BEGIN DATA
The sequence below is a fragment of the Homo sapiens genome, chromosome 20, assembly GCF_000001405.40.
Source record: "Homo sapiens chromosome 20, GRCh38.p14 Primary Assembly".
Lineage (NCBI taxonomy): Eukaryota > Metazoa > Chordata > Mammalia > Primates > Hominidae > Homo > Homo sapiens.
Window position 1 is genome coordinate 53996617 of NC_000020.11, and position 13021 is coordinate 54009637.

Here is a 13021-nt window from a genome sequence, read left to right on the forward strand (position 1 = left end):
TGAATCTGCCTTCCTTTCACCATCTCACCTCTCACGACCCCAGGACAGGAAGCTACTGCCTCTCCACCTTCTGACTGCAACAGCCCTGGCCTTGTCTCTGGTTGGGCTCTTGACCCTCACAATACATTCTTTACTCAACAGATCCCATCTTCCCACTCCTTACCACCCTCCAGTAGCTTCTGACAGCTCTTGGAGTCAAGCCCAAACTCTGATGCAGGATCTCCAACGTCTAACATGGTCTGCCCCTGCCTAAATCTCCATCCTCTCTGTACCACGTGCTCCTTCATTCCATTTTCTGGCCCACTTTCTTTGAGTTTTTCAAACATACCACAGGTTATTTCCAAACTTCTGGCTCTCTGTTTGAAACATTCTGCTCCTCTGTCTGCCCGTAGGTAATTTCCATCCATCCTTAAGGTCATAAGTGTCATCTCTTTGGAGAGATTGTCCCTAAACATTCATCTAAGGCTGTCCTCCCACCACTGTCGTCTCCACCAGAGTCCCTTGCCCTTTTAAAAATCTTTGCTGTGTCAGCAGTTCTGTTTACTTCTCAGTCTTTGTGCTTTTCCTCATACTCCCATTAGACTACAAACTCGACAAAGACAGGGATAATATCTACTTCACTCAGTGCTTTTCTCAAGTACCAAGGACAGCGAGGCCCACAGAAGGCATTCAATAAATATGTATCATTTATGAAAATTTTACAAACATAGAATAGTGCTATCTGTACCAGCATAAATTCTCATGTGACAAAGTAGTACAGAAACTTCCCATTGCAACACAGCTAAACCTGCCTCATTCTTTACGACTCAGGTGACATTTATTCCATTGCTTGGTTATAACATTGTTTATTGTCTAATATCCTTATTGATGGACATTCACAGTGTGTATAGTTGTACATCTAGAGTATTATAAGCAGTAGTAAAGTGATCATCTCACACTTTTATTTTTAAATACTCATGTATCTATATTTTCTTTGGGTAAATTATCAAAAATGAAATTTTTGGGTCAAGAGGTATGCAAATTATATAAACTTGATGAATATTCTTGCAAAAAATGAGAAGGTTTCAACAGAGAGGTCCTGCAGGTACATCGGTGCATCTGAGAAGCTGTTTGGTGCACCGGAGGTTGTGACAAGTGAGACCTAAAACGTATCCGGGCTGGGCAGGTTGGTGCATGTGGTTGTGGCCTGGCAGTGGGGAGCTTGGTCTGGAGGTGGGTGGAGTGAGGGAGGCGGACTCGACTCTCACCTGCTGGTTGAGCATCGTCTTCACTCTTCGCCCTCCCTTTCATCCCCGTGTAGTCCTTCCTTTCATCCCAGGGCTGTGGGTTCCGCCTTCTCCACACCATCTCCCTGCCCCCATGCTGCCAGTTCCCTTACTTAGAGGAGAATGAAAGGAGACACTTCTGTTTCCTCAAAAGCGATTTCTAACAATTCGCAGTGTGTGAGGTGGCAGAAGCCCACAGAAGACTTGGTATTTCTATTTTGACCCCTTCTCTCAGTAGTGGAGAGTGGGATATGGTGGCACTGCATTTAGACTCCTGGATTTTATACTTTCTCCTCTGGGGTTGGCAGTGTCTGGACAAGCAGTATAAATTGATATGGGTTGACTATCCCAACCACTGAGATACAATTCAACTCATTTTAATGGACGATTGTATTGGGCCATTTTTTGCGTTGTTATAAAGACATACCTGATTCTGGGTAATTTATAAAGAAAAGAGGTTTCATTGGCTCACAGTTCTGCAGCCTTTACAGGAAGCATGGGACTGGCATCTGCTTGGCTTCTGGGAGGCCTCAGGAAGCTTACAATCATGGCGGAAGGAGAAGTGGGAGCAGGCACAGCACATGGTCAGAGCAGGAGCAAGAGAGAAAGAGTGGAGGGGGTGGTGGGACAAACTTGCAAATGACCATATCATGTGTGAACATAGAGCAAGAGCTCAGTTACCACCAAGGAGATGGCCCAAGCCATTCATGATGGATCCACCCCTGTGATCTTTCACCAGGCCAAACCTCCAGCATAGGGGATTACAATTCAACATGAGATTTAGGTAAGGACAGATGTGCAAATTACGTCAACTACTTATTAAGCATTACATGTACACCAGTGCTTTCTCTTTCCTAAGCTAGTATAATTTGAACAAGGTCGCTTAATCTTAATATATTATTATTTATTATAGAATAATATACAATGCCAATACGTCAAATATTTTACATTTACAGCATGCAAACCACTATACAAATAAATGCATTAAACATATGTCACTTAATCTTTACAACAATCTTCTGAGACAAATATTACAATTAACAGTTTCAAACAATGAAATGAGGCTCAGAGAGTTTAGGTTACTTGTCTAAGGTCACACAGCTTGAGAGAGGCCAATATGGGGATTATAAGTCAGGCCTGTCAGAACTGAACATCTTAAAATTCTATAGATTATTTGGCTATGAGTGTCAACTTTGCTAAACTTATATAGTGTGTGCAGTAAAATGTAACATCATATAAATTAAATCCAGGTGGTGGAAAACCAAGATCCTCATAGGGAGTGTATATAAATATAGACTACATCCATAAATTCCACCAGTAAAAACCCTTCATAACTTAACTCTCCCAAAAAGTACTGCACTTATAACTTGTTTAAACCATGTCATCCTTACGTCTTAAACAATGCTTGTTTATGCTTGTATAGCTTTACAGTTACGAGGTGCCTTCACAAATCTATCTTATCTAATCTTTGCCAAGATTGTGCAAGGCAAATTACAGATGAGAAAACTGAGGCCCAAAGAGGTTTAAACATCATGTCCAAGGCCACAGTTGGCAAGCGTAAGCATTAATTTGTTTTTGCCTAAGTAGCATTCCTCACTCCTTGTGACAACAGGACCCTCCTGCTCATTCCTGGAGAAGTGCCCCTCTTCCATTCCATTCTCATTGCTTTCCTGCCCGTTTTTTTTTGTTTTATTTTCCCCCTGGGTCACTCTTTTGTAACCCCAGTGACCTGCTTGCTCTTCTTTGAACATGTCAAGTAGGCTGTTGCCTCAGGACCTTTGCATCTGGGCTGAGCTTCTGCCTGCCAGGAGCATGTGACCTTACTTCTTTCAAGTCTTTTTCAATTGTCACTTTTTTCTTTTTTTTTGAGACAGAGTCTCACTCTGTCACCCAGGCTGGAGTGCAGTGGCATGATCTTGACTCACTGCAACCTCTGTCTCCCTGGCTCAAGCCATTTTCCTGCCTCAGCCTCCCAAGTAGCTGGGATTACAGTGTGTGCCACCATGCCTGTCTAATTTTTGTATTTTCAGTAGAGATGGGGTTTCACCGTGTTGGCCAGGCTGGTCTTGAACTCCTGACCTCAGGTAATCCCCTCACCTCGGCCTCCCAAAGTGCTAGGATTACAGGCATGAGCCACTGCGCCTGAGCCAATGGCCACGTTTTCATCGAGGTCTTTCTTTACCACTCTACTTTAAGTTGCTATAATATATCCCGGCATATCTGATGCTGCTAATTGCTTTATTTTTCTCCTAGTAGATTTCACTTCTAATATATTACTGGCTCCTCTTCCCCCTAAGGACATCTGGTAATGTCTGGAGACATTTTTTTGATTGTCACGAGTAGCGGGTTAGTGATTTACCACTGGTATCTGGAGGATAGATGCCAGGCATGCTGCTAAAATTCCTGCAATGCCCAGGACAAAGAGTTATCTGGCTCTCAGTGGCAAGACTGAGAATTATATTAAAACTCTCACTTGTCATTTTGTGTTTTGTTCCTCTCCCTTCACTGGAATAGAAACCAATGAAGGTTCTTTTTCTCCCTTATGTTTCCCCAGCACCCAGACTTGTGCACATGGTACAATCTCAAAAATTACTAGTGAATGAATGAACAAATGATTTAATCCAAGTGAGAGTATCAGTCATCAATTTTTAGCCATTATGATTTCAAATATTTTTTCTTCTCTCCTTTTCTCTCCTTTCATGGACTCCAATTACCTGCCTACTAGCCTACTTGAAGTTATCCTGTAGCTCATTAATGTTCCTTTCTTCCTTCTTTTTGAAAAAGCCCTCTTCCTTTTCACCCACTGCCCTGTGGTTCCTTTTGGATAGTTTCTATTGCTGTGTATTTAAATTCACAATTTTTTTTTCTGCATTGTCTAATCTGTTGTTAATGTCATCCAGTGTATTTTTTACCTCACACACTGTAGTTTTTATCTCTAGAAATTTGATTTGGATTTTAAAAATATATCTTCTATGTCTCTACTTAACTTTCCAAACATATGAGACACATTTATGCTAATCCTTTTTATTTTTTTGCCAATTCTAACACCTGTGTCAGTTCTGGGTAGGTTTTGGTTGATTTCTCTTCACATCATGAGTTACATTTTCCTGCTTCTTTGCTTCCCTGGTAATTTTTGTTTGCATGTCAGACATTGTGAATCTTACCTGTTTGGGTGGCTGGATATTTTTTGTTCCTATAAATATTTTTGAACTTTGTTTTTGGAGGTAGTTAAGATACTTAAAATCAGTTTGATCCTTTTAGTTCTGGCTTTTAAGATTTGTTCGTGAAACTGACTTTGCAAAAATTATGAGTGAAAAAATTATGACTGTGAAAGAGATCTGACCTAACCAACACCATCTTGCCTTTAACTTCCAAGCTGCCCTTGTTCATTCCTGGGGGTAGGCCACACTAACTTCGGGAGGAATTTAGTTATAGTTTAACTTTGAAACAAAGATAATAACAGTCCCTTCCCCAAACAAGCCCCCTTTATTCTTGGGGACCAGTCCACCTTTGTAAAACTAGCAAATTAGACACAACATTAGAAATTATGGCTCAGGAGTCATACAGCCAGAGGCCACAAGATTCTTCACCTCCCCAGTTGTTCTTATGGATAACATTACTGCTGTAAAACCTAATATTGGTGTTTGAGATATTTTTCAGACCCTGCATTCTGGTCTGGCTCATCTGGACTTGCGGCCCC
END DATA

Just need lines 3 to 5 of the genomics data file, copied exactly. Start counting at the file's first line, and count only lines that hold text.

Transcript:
Lineage (NCBI taxonomy): Eukaryota > Metazoa > Chordata > Mammalia > Primates > Hominidae > Homo > Homo sapiens.
Window position 1 is genome coordinate 53996617 of NC_000020.11, and position 13021 is coordinate 54009637.

Here is a 13021-nt window from a genome sequence, read left to right on the forward strand (position 1 = left end):